Once a child is in school, childcare costs aren’t reduced, they are only transferred - the State still has to provide funding for education, and as fantastic as they are, teachers don’t act in loco parentis providing education to children for free. They still have to be paid. In terms of parents who choose to leave employment to care for their children, they are saving the State far more than €20k per year in terms of what the State would have to pay for childcare otherwise.
Whether parents choose to leave employment to care for their children or not is entirely their responsibility. It’s certainly not as simple as the household losing out on €20k per year when they are saving €20k per year in terms of not having to pay for childcare, as well as the many other intangible benefits to children, and to the State that people who choose to work in the home are providing.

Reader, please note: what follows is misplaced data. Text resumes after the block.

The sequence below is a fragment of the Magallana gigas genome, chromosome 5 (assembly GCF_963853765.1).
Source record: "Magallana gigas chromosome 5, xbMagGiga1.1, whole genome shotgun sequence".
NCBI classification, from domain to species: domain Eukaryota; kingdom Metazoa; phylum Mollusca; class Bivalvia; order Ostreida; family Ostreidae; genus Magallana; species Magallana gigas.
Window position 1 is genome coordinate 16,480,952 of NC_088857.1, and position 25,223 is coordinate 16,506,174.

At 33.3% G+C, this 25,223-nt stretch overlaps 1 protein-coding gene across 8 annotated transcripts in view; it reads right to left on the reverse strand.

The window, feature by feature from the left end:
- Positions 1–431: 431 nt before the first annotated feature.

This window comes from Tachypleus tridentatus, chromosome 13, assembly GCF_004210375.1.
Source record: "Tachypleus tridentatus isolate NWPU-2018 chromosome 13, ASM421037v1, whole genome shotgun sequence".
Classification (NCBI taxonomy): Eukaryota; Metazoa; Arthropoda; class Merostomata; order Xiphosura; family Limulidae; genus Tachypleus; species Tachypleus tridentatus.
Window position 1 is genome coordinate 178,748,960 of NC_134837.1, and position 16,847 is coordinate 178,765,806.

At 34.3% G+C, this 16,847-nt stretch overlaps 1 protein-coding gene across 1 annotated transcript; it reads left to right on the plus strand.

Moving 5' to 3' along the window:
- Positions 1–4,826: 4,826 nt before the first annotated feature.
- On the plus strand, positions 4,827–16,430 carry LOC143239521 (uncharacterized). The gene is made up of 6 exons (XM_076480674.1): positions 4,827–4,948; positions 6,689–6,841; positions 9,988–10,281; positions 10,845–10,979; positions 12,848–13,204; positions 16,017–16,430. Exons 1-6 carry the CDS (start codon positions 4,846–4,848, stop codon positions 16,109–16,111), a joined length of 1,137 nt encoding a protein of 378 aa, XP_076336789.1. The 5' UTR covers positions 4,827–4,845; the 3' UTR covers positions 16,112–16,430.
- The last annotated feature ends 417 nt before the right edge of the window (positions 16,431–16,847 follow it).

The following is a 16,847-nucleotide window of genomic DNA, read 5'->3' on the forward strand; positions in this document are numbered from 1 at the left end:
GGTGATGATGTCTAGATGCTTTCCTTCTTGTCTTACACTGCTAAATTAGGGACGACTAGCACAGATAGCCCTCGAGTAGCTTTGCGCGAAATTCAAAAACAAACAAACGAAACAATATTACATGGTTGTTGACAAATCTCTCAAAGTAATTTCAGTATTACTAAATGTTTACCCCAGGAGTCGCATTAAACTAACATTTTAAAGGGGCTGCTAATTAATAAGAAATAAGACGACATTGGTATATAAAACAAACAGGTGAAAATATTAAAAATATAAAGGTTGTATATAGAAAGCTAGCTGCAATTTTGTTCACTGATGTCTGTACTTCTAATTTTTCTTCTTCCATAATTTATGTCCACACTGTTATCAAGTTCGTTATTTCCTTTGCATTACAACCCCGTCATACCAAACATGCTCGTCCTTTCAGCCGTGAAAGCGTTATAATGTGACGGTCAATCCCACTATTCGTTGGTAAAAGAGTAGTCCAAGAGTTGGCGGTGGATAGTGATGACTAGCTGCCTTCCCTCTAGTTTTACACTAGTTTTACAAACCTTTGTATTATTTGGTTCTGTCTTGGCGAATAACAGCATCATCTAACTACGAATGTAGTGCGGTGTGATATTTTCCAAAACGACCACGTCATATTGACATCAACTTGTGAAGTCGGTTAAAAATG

I don’t enjoy the sort of doublethink employed by people who want to encourage more women into the workplace, and more men to take up working in the home as they argue the great benefits to children and to society of a parent working in the home. I don’t expect that to become a reality any time soon in Irish society though given that 98% of people working in the home are women (or 450,000 women, to put a figure on that percentage).
You’re arguing that funding for child benefit is enabling people to become dependent, while arguing that the savings should instead fund subsidised childcare? That to me at least just sounds like enabling people to become dependent upon subsidised childcare as opposed to funding childcare for their children themselves! People aren’t handed €500 or more per month, every month without question either btw. People with four or more children to support might be though, but that money is intended for their children, not for them personally. It’s their children are dependent upon the payment, not their parents.